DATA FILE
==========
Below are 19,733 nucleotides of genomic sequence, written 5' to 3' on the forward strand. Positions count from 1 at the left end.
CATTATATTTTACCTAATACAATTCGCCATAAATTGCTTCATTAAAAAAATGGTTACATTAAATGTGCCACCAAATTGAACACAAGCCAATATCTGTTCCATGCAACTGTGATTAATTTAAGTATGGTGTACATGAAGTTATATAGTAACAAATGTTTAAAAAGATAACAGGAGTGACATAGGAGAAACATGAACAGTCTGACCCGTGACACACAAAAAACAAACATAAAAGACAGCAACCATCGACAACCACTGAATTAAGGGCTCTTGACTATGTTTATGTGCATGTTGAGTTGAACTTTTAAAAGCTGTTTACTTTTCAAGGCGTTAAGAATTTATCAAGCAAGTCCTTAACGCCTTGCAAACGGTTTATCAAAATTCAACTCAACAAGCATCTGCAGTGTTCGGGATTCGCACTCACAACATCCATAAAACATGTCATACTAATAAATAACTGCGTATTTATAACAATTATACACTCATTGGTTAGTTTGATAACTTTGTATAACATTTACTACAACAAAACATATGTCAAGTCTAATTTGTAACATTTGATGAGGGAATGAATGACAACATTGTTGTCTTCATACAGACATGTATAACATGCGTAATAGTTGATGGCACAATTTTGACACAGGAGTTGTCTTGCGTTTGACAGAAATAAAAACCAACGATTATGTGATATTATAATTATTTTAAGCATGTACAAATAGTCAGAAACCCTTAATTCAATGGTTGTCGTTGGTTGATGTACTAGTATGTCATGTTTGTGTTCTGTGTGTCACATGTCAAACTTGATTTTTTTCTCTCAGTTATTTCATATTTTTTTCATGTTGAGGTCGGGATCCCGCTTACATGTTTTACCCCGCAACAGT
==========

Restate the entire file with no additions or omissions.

Below are 19,733 nucleotides of genomic sequence, written 5' to 3' on the forward strand. Positions count from 1 at the left end.
CATTATATTTTACCTAATACAATTCGCCATAAATTGCTTCATTAAAAAAATGGTTACATTAAATGTGCCACCAAATTGAACACAAGCCAATATCTGTTCCATGCAACTGTGATTAATTTAAGTATGGTGTACATGAAGTTATATAGTAACAAATGTTTAAAAAGATAACAGGAGTGACATAGGAGAAACATGAACAGTCTGACCCGTGACACACAAAAAACAAACATAAAAGACAGCAACCATCGACAACCACTGAATTAAGGGCTCTTGACTATGTTTATGTGCATGTTGAGTTGAACTTTTAAAAGCTGTTTACTTTTCAAGGCGTTAAGAATTTATCAAGCAAGTCCTTAACGCCTTGCAAACGGTTTATCAAAATTCAACTCAACAAGCATCTGCAGTGTTCGGGATTCGCACTCACAACATCCATAAAACATGTCATACTAATAAATAACTGCGTATTTATAACAATTATACACTCATTGGTTAGTTTGATAACTTTGTATAACATTTACTACAACAAAACATATGTCAAGTCTAATTTGTAACATTTGATGAGGGAATGAATGACAACATTGTTGTCTTCATACAGACATGTATAACATGCGTAATAGTTGATGGCACAATTTTGACACAGGAGTTGTCTTGCGTTTGACAGAAATAAAAACCAACGATTATGTGATATTATAATTATTTTAAGCATGTACAAATAGTCAGAAACCCTTAATTCAATGGTTGTCGTTGGTTGATGTACTAGTATGTCATGTTTGTGTTCTGTGTGTCACATGTCAAACTTGATTTTTTTCTCTCAGTTATTTCATATTTTTTTCATGTTGAGGTCGGGATCCCGCTTACATGTTTTACCCCGCAACAGT